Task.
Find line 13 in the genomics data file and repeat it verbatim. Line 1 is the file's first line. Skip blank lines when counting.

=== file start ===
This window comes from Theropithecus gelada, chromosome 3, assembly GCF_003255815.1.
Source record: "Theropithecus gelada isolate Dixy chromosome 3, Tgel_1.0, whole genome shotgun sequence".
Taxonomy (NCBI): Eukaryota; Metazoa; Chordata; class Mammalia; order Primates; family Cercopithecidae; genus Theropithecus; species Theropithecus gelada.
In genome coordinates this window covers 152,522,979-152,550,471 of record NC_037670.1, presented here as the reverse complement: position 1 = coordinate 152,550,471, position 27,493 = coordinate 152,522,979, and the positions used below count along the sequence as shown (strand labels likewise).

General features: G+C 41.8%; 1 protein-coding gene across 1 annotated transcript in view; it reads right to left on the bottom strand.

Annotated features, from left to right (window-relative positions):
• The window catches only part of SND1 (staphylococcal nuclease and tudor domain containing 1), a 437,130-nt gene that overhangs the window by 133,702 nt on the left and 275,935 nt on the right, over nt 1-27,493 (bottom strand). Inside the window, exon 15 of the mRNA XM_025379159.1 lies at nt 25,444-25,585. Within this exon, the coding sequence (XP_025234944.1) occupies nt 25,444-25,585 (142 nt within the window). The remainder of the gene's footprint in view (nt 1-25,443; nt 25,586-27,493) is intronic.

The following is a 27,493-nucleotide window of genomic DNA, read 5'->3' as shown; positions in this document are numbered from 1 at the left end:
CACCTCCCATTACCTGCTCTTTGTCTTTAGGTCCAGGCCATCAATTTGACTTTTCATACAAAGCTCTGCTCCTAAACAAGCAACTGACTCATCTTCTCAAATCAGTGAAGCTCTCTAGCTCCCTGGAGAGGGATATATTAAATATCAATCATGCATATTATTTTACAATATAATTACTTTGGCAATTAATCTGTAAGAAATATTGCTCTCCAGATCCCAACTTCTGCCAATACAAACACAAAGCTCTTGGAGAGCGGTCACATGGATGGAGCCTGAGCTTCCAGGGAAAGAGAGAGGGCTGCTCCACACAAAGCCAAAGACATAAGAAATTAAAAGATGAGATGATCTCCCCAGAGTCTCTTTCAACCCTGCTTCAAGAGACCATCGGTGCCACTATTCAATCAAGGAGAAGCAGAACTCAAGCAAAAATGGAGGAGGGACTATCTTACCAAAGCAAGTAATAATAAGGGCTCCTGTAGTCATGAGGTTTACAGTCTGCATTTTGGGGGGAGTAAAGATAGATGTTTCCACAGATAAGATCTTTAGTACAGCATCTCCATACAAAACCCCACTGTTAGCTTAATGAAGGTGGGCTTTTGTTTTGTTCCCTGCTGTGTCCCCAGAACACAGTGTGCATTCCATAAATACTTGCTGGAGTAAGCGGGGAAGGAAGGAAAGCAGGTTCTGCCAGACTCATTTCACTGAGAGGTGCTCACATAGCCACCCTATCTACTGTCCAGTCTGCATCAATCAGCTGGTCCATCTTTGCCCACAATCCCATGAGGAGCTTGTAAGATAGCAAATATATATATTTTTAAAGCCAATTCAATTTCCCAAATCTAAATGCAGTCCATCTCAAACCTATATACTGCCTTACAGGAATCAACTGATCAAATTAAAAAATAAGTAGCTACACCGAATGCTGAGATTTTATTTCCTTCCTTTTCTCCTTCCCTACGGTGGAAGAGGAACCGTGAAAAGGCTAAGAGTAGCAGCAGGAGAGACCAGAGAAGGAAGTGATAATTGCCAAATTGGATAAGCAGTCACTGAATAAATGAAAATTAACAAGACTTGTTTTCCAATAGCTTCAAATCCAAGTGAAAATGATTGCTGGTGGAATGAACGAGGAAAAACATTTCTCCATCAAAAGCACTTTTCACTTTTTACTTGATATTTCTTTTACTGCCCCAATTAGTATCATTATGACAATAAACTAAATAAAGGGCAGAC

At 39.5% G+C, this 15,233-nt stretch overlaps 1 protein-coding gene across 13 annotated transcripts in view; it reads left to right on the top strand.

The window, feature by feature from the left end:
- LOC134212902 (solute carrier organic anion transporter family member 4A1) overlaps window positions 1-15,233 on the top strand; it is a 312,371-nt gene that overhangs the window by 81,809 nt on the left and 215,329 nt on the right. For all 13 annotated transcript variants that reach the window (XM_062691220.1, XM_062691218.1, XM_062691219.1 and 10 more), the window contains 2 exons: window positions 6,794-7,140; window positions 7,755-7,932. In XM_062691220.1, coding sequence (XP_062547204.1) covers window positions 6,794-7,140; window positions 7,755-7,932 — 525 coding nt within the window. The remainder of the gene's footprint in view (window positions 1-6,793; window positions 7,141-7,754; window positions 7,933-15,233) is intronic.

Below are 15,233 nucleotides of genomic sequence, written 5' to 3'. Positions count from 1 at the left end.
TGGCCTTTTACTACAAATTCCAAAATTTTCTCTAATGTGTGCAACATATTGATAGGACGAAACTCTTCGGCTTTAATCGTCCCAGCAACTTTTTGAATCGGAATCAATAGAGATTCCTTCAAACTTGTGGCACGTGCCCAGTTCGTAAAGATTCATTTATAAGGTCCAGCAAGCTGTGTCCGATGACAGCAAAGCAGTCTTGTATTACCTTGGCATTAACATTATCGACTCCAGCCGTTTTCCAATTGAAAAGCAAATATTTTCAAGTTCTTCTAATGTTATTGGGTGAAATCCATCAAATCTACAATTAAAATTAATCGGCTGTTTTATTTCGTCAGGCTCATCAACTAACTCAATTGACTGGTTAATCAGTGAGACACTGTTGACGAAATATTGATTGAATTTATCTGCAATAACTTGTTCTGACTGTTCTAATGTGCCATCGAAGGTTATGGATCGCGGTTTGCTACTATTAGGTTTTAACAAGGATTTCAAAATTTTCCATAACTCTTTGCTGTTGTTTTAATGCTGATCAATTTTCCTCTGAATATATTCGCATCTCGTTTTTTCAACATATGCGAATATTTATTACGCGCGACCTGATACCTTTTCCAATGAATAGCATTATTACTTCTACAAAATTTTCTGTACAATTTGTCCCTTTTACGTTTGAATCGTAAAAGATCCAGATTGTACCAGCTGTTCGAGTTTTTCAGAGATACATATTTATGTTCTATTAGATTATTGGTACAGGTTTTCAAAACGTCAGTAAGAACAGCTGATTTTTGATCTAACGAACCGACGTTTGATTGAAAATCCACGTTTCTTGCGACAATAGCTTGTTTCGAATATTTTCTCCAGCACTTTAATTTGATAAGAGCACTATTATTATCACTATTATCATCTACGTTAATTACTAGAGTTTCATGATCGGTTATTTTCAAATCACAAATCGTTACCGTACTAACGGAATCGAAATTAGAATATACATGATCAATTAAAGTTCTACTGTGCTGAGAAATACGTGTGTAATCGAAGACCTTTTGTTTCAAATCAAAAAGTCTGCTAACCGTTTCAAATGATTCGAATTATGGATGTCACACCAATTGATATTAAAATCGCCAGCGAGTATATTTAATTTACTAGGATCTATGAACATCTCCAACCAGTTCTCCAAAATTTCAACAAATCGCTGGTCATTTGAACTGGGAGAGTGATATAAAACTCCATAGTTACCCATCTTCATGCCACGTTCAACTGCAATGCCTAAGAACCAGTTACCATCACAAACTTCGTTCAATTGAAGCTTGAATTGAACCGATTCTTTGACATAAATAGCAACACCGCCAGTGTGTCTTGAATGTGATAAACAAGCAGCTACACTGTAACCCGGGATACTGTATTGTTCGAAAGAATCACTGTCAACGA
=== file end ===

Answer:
Below are 15,233 nucleotides of genomic sequence, written 5' to 3'. Positions count from 1 at the left end.